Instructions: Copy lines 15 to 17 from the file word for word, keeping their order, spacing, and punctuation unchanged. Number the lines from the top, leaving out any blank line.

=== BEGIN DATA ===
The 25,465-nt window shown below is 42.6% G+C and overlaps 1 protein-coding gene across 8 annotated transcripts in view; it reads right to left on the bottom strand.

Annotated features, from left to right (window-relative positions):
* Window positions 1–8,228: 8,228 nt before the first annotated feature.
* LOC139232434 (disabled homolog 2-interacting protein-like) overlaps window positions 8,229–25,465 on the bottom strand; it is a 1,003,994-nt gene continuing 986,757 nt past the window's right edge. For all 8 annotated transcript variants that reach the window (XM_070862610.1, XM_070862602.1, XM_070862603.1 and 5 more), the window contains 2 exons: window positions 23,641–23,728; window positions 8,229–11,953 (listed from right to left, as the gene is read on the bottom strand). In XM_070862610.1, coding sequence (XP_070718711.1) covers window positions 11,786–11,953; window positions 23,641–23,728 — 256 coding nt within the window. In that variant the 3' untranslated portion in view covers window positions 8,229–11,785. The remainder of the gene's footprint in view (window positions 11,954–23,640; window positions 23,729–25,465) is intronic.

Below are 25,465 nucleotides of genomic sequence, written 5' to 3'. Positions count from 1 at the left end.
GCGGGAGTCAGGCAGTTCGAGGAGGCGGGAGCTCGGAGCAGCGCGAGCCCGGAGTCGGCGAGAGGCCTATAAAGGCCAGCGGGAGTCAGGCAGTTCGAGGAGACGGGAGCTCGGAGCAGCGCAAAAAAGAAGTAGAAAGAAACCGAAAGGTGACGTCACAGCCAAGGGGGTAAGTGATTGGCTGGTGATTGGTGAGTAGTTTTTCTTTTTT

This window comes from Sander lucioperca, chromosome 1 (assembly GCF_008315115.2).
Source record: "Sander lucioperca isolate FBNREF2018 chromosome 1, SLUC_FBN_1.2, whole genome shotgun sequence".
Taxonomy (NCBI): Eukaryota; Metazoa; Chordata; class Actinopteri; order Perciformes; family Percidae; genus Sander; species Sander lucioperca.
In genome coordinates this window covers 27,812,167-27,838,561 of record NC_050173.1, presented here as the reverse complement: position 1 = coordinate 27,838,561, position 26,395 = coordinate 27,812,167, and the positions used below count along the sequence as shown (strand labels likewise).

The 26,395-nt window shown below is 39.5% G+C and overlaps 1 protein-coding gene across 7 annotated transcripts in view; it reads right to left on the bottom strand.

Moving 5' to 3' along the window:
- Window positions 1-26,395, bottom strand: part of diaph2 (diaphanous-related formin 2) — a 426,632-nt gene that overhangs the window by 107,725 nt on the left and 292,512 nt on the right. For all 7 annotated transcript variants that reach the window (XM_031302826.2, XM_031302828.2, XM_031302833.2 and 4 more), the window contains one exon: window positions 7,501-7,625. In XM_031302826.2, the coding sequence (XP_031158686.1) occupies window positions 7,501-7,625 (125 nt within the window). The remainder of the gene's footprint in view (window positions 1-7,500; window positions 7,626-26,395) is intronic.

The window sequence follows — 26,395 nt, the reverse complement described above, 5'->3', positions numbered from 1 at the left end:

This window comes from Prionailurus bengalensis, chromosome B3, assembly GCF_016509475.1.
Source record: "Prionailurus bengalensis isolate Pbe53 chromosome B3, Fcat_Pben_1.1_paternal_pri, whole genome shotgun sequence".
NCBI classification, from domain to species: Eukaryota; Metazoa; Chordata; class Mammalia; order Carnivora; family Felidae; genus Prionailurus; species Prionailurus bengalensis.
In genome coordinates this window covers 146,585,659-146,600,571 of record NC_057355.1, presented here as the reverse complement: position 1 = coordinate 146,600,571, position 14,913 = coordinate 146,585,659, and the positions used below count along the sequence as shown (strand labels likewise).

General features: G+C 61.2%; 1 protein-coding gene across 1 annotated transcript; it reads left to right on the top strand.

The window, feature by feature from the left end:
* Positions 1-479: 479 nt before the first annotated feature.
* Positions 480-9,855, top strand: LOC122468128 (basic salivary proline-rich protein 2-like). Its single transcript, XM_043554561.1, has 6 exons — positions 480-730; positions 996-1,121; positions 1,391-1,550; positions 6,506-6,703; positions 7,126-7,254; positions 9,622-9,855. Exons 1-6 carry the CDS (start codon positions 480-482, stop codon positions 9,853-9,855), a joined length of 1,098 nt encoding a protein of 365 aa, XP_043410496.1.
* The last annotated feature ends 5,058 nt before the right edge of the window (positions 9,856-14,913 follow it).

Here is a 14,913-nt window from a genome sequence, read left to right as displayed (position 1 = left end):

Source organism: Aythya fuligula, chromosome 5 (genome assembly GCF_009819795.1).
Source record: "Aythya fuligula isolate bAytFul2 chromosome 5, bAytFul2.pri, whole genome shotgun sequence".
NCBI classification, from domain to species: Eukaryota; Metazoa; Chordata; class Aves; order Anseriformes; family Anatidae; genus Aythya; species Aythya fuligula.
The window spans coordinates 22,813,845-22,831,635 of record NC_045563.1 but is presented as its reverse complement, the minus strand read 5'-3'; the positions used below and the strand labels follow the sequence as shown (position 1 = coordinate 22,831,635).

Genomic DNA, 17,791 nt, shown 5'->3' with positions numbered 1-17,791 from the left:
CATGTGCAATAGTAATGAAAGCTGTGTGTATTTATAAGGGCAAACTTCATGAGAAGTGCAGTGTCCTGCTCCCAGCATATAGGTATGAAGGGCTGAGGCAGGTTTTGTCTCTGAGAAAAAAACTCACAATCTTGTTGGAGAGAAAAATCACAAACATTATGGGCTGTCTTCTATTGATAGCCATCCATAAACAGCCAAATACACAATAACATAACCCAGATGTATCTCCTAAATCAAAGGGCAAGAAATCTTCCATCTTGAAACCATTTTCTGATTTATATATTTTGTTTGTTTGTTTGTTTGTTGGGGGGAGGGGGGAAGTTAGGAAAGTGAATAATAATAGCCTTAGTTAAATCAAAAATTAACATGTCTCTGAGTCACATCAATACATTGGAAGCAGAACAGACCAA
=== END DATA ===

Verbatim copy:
This window comes from Prionailurus bengalensis, chromosome B3, assembly GCF_016509475.1.
Source record: "Prionailurus bengalensis isolate Pbe53 chromosome B3, Fcat_Pben_1.1_paternal_pri, whole genome shotgun sequence".
NCBI classification, from domain to species: Eukaryota; Metazoa; Chordata; class Mammalia; order Carnivora; family Felidae; genus Prionailurus; species Prionailurus bengalensis.